FRIENDS, we all know we’re living in a dangerous time. We don’t know what will happen to us. Will war — one final war, perhaps — put an end to life on Planet Earth? Or will it be fires and floods, storms and droughts, that will write the final pages of our history on this little globe of ours?
If we go, will any one out there remember us? Will the universe remember that we struggled, we tried to resist . . . ?
That we even made up a little nursery rhyme to help us endure our fears about our leader?
Humpty Dumpty sat on a wall
Humpty had a great fall.
All the team’s horses and all the team’s men
Couldn’t put Humpty together again.
Oh well . . . .
As for walls, and border walls, I have to throw this in. Here’s a fellow creature who knows how to use such a thing as a bossy Wall.
“Who’s that scratching my back?” said the Wall.
“It’s me,” said a small caterpillar.
“I’m learning to crawl.”
AS YOU CAN SEE, my friends, I’m a frightened person, and I like to hold close to me at times what is decent and good about Planet Earth: the small ways and byways of our communal life . . . and our arts.
We’re all creators, I think, in our daily lives, but we have, as well, the formal arts of the past and present to comfort us — the beautifully differentiated music, for instance, of ages and ages past, the designs we once drew on the walls of caves, and our long history of delicate poetry.
I MUST PAUSE here to say, my friends, that I know the post below is too long. My friend Maureen, who helped me set up this blog, a few years ago, says, ”Why not write more often now — but shorter?”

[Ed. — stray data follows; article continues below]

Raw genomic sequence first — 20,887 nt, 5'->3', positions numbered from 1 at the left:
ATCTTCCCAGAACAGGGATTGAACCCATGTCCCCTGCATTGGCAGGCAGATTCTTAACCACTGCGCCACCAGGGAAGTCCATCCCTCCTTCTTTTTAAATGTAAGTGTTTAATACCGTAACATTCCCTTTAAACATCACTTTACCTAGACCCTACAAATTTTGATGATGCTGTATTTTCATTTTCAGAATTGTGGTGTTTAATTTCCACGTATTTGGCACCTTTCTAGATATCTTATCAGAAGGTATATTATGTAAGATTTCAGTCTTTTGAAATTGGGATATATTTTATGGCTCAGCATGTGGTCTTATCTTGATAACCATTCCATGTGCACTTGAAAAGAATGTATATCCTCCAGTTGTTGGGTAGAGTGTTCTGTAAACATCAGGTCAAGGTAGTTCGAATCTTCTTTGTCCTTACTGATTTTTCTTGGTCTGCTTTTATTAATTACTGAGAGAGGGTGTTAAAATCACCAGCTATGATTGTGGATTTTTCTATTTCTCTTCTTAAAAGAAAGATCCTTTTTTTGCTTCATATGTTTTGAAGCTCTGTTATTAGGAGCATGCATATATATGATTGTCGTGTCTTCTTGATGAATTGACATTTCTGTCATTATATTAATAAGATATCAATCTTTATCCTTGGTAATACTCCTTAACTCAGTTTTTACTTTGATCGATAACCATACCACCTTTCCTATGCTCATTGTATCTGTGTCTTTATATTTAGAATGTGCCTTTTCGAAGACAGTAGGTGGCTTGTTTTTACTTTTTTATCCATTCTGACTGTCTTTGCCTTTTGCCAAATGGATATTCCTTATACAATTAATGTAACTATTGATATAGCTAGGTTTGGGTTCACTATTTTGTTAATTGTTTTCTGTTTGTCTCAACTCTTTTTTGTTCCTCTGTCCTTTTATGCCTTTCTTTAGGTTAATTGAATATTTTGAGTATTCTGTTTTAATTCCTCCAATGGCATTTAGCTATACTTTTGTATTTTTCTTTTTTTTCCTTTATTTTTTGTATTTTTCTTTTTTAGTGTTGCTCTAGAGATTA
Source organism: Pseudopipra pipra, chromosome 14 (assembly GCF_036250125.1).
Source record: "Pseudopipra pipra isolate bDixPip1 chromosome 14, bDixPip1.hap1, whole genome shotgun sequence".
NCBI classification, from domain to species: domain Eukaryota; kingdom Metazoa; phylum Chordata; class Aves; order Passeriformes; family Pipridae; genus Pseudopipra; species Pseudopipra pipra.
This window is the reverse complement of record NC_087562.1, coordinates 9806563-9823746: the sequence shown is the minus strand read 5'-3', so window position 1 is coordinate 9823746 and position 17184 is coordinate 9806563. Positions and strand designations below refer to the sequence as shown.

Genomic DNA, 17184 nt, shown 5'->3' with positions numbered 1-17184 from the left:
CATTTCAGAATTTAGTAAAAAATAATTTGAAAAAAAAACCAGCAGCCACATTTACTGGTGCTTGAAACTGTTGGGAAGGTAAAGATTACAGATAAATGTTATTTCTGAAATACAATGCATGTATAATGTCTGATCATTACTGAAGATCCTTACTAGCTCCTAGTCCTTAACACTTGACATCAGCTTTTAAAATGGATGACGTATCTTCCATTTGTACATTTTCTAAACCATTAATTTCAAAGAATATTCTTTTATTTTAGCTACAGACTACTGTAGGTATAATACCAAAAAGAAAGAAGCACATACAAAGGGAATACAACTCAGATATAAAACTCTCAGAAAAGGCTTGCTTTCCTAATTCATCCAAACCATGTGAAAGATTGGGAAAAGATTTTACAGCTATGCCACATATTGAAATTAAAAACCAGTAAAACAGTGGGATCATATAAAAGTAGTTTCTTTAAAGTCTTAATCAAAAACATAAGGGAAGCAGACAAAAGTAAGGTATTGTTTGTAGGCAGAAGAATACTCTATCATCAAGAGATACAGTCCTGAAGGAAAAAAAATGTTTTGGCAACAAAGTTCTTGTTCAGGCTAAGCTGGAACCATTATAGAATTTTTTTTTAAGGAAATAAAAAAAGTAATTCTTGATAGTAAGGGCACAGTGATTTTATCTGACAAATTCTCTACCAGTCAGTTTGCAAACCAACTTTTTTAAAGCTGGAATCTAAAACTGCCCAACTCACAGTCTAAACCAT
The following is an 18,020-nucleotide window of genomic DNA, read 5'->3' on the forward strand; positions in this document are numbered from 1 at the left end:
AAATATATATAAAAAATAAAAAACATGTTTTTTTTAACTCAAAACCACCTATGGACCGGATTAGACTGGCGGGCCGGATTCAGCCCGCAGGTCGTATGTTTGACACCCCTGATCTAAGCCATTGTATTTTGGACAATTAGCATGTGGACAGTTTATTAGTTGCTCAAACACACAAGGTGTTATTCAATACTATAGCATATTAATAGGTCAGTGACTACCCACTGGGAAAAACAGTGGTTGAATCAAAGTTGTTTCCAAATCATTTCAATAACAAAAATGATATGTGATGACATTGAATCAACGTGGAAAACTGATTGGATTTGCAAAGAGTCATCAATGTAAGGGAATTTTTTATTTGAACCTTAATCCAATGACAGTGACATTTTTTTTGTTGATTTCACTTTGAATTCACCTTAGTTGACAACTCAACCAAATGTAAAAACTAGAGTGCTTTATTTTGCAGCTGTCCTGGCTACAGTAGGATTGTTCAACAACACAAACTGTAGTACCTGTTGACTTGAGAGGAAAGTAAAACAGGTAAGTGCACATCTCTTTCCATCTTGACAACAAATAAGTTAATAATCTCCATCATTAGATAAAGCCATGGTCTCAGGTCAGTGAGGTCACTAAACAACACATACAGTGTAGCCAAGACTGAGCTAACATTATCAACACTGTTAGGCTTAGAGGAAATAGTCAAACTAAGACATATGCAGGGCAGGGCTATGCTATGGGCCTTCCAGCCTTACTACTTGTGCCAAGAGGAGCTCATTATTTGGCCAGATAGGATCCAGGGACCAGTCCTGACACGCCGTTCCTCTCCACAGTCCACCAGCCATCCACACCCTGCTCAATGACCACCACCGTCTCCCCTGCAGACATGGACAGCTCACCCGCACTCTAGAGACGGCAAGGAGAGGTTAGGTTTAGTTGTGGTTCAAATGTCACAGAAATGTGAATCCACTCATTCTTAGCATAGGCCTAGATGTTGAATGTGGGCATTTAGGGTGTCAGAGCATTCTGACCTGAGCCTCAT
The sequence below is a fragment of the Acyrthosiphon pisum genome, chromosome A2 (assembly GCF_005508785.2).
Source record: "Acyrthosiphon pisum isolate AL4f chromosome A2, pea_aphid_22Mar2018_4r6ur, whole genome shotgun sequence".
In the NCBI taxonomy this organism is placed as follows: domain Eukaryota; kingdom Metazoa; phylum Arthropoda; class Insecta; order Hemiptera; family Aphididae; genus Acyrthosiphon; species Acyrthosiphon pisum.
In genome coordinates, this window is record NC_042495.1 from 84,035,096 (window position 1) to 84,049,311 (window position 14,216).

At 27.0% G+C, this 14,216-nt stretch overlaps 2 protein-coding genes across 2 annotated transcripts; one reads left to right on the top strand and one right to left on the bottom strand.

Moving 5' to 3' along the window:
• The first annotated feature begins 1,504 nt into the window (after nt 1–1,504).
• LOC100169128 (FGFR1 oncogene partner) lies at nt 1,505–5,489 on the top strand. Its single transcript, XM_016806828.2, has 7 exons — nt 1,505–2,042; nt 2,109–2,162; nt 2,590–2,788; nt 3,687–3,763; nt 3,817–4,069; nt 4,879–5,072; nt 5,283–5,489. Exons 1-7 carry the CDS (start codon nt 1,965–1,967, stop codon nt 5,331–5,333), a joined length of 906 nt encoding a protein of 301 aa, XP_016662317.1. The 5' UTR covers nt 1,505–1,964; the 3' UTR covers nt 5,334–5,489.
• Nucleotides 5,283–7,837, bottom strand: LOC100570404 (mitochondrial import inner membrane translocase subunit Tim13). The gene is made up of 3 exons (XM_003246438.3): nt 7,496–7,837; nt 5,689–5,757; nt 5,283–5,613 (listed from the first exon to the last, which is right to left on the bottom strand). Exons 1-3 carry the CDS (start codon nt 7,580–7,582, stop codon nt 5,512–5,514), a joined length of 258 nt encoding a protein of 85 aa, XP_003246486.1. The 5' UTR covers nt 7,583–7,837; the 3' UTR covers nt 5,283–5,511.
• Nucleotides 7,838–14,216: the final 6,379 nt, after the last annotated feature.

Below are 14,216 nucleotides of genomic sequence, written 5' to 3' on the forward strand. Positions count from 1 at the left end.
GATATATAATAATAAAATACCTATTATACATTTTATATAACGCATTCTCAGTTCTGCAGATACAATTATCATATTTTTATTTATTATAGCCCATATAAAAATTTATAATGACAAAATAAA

That’s good advice, I bet.
Too late, though, for the five beautiful poems below. I’m not a violent person, and I can’t murder a single one of them! Don’t ask me to do that.
I gotta say, too, that I’m not very good at these Wordpress posts — I can’t get things to line up half the time, or the poems to single-space, or the colors to match, or the photos to mesh the way I’d like them to. Can’t always enlarge titles! (Yet I’m grateful to WordPress for the free service it provides! The staff works hard, and all of us users help each other out.
See here, in any case, two poems by Walt Whitman, two by William Wordsworth, and a modern verse by a woman, Dilys Laing, who grew up in Wales, and is writing to a grown child during a dangerous time like ours today.
Perhaps you can enjoy this little verse by Walt Whitman.
Is it trivial, this little spider tale? No, no, you will see that it is not . . . .
A Noiseless Patient Spider
By Walt Whitman